Joseph Belilos, 95, of Hewlett, landed on Omaha Beach during D-Day invasion

Joseph Belilos believed that no moment was too small to show kindness toward a friend or neighbor. It was a philosophy shaped, in part, by his involvement in one of the biggest events in modern history — D-Day.

Belilos tried to enlist in the U.S. Army when he was 17, but he was turned away and had to wait for his 18th birthday. At 19, he was part of an infantry unit that landed on Omaha Beach in Normandy, France, in the invasion that would mark the turning point for the Allied Forces in World War II.

“He was on Omaha Beach,” said daughter, Renee Shaw, 63, of Colorado. “To this day, he wouldn’t eat lamb or mutton because when he was on this ship (waiting to invade) that’s all they had.”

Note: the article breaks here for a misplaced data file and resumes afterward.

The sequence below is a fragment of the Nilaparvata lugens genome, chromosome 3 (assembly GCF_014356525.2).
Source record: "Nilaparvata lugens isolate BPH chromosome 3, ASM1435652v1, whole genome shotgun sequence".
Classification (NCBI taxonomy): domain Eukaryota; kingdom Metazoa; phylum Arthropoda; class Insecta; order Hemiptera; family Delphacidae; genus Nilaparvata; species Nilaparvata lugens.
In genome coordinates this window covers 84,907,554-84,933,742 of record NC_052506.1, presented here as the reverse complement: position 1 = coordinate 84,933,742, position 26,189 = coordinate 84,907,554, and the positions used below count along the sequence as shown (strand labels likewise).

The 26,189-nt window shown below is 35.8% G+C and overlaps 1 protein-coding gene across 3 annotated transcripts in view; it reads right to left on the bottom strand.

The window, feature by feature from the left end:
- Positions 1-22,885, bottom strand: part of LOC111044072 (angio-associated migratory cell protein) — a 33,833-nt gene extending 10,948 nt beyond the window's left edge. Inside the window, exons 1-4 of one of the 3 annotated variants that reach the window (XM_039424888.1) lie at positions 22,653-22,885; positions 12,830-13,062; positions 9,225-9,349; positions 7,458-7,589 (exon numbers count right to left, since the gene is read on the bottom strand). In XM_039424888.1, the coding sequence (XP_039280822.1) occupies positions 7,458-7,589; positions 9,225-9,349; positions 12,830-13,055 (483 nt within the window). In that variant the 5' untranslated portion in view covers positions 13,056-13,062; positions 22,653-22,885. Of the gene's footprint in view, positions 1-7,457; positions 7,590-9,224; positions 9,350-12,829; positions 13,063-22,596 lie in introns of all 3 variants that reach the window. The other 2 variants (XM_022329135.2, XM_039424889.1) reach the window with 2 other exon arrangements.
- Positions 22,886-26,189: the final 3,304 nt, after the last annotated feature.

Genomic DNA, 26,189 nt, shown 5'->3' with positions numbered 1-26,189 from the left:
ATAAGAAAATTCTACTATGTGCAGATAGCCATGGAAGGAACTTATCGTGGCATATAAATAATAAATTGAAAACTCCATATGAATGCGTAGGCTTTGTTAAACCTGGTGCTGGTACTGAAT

Belilos was reluctant to talk about that day, his family said.

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Joseph M. Cronin, first Massachusetts secretary of education, dies at 85

“In order to really give poor people in the inner city a chance to compete,” he told the Globe, “we will have to spend more on their education than on the average child in other communities.”

Dr. Cronin, who in his long, multifaceted career as an educator had also served as president of what is now Bentley University, died Saturday in the Pat Roche Hospice Home in Hingham of progressive supranuclear palsy. He was 85 and had lived in Milton for many years.

As he prepared to retire in 1997 from leading what was then Bentley College, he received a letter from nearly 20 colleagues who signed themselves as “the faculty and staff of color.”

“Under your leadership diversity has become a business imperative for the college,” they wrote. “Your leadership in diversity has resulted in many of us joining the Bentley community.”

When Dr. Cronin first arrived in 1991

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